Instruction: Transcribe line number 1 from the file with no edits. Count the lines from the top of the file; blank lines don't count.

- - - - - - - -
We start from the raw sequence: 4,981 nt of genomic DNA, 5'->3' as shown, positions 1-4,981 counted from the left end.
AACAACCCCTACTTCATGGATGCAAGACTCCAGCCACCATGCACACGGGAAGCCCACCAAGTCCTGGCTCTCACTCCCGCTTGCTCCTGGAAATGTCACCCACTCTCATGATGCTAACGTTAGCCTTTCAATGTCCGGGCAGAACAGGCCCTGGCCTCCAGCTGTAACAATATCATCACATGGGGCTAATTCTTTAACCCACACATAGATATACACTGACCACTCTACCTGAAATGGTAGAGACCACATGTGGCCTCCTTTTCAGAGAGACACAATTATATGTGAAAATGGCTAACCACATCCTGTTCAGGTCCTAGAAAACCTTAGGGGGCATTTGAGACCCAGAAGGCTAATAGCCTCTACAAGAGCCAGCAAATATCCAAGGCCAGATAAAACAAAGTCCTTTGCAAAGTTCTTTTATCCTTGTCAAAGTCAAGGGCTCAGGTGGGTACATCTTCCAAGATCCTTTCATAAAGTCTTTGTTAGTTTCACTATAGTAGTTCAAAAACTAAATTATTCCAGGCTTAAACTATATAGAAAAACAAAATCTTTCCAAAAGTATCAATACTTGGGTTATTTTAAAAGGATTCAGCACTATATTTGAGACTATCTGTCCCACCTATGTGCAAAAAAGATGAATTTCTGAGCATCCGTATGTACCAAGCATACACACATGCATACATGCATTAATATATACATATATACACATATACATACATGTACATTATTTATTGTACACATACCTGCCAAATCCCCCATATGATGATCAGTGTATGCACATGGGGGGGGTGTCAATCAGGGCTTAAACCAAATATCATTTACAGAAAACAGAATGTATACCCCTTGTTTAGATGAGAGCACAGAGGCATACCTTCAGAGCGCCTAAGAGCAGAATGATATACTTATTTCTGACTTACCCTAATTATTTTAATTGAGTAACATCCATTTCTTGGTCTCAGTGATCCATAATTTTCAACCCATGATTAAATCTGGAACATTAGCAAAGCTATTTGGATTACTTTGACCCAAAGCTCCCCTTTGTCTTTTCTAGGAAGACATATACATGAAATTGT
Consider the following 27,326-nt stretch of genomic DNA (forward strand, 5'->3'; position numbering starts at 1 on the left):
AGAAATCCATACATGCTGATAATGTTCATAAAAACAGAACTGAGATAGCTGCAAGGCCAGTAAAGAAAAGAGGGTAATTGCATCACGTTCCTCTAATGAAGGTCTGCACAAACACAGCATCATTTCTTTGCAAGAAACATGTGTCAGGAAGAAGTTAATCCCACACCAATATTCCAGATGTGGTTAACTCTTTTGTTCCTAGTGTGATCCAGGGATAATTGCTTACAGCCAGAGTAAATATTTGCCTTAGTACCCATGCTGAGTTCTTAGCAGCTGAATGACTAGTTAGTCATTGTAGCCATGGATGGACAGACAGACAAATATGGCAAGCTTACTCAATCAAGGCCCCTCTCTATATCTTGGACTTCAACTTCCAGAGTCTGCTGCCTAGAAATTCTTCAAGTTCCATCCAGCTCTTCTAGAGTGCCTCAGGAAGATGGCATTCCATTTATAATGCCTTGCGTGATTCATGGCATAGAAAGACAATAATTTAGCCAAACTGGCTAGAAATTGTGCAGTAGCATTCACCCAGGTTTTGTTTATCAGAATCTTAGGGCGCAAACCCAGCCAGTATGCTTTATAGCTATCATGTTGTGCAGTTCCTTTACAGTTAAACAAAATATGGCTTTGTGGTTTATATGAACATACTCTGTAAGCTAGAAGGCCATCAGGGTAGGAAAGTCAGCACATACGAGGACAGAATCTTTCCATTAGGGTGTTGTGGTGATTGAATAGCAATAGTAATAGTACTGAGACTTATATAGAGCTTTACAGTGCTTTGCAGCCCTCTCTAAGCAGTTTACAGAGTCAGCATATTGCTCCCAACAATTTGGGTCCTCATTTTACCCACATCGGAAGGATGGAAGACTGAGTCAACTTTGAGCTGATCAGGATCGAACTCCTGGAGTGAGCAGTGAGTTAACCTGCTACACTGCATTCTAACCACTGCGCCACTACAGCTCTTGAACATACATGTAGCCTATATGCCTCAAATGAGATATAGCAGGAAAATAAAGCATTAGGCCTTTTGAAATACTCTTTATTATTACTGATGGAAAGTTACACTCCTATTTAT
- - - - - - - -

We start from the raw sequence: 4,981 nt of genomic DNA, 5'->3' as shown, positions 1-4,981 counted from the left end.